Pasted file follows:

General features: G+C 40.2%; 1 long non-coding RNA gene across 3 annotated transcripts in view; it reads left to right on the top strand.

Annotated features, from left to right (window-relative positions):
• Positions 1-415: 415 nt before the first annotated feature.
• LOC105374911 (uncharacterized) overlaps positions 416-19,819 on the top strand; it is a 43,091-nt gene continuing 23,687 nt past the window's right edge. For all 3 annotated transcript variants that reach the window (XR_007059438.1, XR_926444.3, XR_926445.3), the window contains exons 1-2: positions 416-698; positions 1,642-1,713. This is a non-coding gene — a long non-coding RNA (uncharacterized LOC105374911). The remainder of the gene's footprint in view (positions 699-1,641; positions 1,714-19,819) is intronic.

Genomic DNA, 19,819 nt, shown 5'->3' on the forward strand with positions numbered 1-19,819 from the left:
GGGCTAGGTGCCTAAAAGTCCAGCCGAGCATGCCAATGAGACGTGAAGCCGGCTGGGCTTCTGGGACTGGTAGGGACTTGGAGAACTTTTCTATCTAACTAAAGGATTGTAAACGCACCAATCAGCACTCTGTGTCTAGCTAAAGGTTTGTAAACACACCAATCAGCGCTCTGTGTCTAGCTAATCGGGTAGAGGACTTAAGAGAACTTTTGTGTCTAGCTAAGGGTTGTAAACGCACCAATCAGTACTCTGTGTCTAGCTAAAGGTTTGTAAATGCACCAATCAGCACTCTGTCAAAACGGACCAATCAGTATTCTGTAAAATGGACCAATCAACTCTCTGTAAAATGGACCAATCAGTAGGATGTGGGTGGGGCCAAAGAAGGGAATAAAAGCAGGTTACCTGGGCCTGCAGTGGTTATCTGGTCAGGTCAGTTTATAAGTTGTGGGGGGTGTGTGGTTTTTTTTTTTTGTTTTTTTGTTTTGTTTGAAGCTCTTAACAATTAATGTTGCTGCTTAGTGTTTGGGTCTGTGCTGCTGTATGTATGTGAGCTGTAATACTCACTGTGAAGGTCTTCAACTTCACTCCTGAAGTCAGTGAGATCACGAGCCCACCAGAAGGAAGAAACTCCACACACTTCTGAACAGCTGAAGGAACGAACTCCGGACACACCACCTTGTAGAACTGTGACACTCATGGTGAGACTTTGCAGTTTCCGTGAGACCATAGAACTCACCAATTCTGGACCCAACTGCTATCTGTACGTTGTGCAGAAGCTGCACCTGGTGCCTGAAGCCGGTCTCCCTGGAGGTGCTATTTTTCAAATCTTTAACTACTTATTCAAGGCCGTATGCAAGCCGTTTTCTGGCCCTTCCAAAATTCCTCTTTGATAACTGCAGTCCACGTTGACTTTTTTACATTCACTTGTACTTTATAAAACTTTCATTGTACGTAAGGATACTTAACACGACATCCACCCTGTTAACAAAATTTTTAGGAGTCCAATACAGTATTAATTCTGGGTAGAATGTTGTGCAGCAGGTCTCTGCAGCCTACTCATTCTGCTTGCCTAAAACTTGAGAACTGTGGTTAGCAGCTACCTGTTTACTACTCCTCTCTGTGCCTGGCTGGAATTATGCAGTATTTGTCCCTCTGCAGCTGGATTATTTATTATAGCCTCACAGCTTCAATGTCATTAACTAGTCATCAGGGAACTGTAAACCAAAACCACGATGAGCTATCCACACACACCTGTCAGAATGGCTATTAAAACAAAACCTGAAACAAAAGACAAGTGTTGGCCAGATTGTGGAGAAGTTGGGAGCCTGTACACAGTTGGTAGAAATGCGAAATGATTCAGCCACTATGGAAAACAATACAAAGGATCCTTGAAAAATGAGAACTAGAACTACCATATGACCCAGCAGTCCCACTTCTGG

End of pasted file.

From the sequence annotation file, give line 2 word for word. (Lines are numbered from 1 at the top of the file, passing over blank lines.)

Annotated features, from left to right (window-relative positions):